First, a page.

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    Yes, it is. It doesn't mean you are right but you always judge people even based on other thing like if they are stumbling over when they walk you don't know what's wrong but you avoid them, no? I would lol Well if someone thinks something about me because I am brown/Indian or woman or young or that,they will feel silly when I prove them wrong is all. People will judge.
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    (Original post by TheTranshumanist)
    To what extent are stereotypes useful? Although stereotypes tend to have a degree of accuracy, many don't, and some derive from crude caricatures. You obviously don't have time to learn the unique personalities of the entire population, but it's evident that many people don't conform to their stereotypes. Therefore, in most cases, it's not very sensible or useful to make assumptions about individuals based on the stereotypes of a race/gender/sexuality. Using OP's example, assuming gay men on the whole are more aware of the latest fashion trends, and this forms part of their stereotype, it would still be stupid to immediately assume that any one gay man would be more aware of them than any one straight man.
    If the first thing I learn about someone is their sexuality then I am certainly going to stereotype them.
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    (Original post by thesabbath)
    If the first thing I learn about someone is their sexuality then I am certainly going to stereotype them.
    It'd be very very difficult for that to be the first thing you learn.
    Probably you'd at least get their race and gender or if you can't tell their gender you'd know that they were at least not conforming to a very strict binary.

    And it's not like you're going to get 'I'm pansexual, and my name is MiniMarshmallow'...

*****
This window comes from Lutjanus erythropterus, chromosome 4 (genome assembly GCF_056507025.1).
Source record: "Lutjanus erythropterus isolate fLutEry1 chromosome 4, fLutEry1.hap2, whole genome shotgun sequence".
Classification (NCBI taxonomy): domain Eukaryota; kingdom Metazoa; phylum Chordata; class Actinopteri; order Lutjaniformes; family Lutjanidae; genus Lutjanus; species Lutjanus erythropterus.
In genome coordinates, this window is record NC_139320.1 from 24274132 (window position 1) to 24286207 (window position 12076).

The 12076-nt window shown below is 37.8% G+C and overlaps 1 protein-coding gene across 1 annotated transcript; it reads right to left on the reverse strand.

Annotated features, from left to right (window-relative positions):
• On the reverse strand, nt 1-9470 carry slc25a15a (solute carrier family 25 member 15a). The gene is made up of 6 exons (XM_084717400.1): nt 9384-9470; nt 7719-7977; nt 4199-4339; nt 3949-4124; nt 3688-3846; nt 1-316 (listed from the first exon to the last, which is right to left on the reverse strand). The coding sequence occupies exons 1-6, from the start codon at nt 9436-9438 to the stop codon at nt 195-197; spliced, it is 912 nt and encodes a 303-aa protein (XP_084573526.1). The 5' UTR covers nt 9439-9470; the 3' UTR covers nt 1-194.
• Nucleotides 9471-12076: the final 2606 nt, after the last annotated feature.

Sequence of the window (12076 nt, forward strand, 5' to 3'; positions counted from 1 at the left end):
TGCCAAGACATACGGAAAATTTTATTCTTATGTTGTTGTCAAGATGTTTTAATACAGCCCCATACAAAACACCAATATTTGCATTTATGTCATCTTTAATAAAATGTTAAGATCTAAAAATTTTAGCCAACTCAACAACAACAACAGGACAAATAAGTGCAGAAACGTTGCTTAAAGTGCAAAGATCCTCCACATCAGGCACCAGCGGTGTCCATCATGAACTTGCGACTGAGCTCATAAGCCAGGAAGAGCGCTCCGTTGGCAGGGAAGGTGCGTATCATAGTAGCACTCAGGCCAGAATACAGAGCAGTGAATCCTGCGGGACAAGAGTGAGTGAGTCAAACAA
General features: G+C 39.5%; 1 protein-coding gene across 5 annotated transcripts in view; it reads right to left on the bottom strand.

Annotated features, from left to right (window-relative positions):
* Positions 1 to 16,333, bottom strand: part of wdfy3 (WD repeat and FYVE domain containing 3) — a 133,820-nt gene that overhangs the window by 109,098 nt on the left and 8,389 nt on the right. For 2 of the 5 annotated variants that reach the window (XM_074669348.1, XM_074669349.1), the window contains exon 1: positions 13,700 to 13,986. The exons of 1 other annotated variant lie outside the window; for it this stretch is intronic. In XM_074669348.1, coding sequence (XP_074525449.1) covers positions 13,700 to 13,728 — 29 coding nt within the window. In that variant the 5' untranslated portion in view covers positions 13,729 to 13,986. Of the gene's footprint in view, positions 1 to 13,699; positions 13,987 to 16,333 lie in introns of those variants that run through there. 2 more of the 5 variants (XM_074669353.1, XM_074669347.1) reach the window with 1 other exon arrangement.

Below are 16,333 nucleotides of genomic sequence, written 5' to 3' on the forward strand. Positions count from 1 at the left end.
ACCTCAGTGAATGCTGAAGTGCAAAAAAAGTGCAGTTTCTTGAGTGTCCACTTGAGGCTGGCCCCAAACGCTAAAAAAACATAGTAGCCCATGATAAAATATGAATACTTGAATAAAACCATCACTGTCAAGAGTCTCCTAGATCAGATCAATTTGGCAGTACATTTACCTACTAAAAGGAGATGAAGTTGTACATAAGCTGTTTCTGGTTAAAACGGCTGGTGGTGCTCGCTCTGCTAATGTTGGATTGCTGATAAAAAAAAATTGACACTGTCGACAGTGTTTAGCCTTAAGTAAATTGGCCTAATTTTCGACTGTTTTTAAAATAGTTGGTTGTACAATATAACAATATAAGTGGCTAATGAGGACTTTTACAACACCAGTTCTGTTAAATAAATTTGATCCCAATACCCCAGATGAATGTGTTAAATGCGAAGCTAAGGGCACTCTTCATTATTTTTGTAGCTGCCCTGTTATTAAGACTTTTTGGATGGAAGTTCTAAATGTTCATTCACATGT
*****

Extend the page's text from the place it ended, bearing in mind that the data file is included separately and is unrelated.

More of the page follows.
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    (Original post by thesabbath)
    If the first thing I learn about someone is their sexuality then I am certainly going to stereotype them.
    To what extent can you reasonably stereotype someone based solely on their sexuality?
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    [QUOTE=SpikeyTeeth;48431990]
    (Original post by Lydia24)


    When you talk about "this day and age" you talk as if the politics sensibilities of today are set in stone. They are not. There surely could be some practical reasons for discriminating for example the use of enhanced police stop and search for races which are more likely to commit crime, or the use of enhance airport security checks for young men deducted to religions that might pose a higher risk, or perhaps questioning for BBC employed celebrities who are seen with young children.


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    So this makes it right, does it? Again, here you have just summarized the minority. You say that it is only people of certain races who get stopped and searched, but that is only because this is all that you hear of. English people also get stopped, as believe it or not, we're not perfect either, and it is part of the police's duty to carry out these searches.

    So, if a white vindictive English girl is sat next to me at a bus-stop (for example), does that automatically make me vindictive and a cow? No, because, everybody's different, and these silly stereo-types cannot be used to sum up an entire class of people. And the sooner people get that the better.